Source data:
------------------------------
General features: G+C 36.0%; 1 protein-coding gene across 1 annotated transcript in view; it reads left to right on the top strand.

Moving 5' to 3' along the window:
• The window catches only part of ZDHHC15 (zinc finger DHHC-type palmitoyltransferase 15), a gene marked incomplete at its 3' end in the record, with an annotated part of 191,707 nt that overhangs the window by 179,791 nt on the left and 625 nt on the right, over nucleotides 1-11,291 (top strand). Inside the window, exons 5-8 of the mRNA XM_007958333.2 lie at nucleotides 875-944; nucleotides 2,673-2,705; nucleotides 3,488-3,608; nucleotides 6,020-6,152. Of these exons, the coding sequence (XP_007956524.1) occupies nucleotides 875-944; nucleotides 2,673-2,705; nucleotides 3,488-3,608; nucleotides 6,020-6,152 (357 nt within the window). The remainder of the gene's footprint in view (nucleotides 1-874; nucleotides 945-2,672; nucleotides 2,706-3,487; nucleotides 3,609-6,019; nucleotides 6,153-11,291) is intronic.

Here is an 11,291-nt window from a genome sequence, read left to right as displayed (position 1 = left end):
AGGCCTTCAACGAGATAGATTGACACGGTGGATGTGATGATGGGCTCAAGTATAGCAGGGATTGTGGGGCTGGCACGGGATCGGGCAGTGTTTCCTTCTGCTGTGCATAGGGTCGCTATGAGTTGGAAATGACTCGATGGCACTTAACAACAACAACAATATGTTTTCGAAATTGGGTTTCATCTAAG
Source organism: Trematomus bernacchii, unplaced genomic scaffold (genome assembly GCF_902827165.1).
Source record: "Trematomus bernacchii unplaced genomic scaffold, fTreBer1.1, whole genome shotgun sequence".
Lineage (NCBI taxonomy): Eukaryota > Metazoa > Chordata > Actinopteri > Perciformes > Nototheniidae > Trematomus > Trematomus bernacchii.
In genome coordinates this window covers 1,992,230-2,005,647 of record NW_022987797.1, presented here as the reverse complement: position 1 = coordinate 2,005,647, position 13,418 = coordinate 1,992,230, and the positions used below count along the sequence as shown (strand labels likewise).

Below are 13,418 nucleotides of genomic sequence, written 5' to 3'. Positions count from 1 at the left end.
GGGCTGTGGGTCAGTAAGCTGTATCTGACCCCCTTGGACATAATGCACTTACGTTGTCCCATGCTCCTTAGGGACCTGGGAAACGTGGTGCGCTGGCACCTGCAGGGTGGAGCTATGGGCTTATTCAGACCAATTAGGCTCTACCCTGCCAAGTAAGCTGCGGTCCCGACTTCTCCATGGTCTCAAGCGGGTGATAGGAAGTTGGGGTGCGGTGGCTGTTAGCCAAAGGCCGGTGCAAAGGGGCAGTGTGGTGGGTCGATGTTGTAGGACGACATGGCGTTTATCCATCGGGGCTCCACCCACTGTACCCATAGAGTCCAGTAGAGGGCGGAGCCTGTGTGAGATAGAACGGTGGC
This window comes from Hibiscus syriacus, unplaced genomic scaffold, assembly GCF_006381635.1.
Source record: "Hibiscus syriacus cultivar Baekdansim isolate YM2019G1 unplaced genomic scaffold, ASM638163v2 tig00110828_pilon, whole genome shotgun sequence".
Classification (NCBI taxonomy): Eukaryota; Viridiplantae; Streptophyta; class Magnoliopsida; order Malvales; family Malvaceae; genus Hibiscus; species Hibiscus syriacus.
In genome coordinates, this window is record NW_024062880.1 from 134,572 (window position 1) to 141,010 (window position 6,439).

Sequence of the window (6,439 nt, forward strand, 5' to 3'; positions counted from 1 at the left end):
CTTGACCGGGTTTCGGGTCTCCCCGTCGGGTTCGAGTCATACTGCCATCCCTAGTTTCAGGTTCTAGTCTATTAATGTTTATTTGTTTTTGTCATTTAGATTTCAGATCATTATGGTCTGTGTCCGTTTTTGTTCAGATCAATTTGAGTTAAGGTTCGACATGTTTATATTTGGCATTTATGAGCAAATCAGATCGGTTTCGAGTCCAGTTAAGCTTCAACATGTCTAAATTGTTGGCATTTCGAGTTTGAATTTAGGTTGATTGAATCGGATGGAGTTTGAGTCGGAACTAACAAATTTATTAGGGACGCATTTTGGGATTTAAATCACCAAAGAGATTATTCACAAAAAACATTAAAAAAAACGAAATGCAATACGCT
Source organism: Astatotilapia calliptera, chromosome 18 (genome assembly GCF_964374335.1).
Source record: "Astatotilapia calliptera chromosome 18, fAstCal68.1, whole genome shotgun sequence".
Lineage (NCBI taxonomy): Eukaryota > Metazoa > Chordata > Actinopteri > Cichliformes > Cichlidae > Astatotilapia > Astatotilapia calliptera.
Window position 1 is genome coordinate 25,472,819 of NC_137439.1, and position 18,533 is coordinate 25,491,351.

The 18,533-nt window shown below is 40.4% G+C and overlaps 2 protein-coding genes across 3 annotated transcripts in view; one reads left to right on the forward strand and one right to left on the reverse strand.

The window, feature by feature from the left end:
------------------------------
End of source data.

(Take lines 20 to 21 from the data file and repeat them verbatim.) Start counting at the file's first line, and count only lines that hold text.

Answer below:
Lineage (NCBI taxonomy): Eukaryota > Metazoa > Chordata > Actinopteri > Cichliformes > Cichlidae > Astatotilapia > Astatotilapia calliptera.
Window position 1 is genome coordinate 25,472,819 of NC_137439.1, and position 18,533 is coordinate 25,491,351.